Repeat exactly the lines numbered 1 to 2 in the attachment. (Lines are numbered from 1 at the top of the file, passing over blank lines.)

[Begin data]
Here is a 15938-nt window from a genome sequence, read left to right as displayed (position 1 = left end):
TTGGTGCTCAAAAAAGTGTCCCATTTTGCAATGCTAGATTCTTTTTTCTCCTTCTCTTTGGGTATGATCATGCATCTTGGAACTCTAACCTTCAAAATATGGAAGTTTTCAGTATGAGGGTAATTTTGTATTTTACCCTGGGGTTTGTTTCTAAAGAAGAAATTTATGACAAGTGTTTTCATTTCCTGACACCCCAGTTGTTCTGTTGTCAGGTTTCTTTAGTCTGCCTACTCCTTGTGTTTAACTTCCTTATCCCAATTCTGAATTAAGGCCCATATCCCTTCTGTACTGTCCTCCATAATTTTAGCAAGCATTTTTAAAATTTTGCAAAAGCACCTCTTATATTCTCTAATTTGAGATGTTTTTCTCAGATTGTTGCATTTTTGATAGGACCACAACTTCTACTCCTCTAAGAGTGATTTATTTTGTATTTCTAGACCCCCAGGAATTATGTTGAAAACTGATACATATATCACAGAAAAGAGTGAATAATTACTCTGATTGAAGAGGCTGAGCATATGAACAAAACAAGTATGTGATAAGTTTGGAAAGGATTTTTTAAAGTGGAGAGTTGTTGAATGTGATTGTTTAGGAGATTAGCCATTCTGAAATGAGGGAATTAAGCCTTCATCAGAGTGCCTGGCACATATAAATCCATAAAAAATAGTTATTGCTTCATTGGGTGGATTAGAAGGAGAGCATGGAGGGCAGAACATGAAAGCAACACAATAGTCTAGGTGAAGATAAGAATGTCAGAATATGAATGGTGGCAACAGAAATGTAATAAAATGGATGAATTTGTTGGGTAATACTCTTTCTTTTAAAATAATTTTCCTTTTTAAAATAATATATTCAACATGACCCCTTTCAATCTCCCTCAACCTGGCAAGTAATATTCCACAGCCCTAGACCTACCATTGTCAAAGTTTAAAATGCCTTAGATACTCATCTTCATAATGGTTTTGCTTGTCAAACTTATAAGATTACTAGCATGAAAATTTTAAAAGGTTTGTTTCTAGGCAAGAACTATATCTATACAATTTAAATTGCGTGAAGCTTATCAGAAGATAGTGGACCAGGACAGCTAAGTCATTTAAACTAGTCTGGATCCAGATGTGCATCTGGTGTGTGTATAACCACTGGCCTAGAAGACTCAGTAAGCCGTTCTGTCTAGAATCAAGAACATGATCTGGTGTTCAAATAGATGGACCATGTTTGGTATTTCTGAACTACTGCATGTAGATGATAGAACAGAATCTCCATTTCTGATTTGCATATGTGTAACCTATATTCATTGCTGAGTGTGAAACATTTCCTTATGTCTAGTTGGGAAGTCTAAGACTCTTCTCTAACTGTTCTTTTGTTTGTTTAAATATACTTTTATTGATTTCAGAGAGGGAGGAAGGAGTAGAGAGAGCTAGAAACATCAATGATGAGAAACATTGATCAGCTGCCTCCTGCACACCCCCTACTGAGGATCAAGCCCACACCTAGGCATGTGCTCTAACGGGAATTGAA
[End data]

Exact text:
Here is a 15938-nt window from a genome sequence, read left to right as displayed (position 1 = left end):
TTGGTGCTCAAAAAAGTGTCCCATTTTGCAATGCTAGATTCTTTTTTCTCCTTCTCTTTGGGTATGATCATGCATCTTGGAACTCTAACCTTCAAAATATGGAAGTTTTCAGTATGAGGGTAATTTTGTATTTTACCCTGGGGTTTGTTTCTAAAGAAGAAATTTATGACAAGTGTTTTCATTTCCTGACACCCCAGTTGTTCTGTTGTCAGGTTTCTTTAGTCTGCCTACTCCTTGTGTTTAACTTCCTTATCCCAATTCTGAATTAAGGCCCATATCCCTTCTGTACTGTCCTCCATAATTTTAGCAAGCATTTTTAAAATTTTGCAAAAGCACCTCTTATATTCTCTAATTTGAGATGTTTTTCTCAGATTGTTGCATTTTTGATAGGACCACAACTTCTACTCCTCTAAGAGTGATTTATTTTGTATTTCTAGACCCCCAGGAATTATGTTGAAAACTGATACATATATCACAGAAAAGAGTGAATAATTACTCTGATTGAAGAGGCTGAGCATATGAACAAAACAAGTATGTGATAAGTTTGGAAAGGATTTTTTAAAGTGGAGAGTTGTTGAATGTGATTGTTTAGGAGATTAGCCATTCTGAAATGAGGGAATTAAGCCTTCATCAGAGTGCCTGGCACATATAAATCCATAAAAAATAGTTATTGCTTCATTGGGTGGATTAGAAGGAGAGCATGGAGGGCAGAACATGAAAGCAACACAATAGTCTAGGTGAAGATAAGAATGTCAGAATATGAATGGTGGCAACAGAAATGTAATAAAATGGATGAATTTGTTGGGTAATACTCTTTCTTTTAAAATAATTTTCCTTTTTAAAATAATATATTCAACATGACCCCTTTCAATCTCCCTCAACCTGGCAAGTAATATTCCACAGCCCTAGACCTACCATTGTCAAAGTTTAAAATGCCTTAGATACTCATCTTCATAATGGTTTTGCTTGTCAAACTTATAAGATTACTAGCATGAAAATTTTAAAAGGTTTGTTTCTAGGCAAGAACTATATCTATACAATTTAAATTGCGTGAAGCTTATCAGAAGATAGTGGACCAGGACAGCTAAGTCATTTAAACTAGTCTGGATCCAGATGTGCATCTGGTGTGTGTATAACCACTGGCCTAGAAGACTCAGTAAGCCGTTCTGTCTAGAATCAAGAACATGATCTGGTGTTCAAATAGATGGACCATGTTTGGTATTTCTGAACTACTGCATGTAGATGATAGAACAGAATCTCCATTTCTGATTTGCATATGTGTAACCTATATTCATTGCTGAGTGTGAAACATTTCCTTATGTCTAGTTGGGAAGTCTAAGACTCTTCTCTAACTGTTCTTTTGTTTGTTTAAATATACTTTTATTGATTTCAGAGAGGGAGGAAGGAGTAGAGAGAGCTAGAAACATCAATGATGAGAAACATTGATCAGCTGCCTCCTGCACACCCCCTACTGAGGATCAAGCCCACACCTAGGCATGTGCTCTAACGGGAATTGAA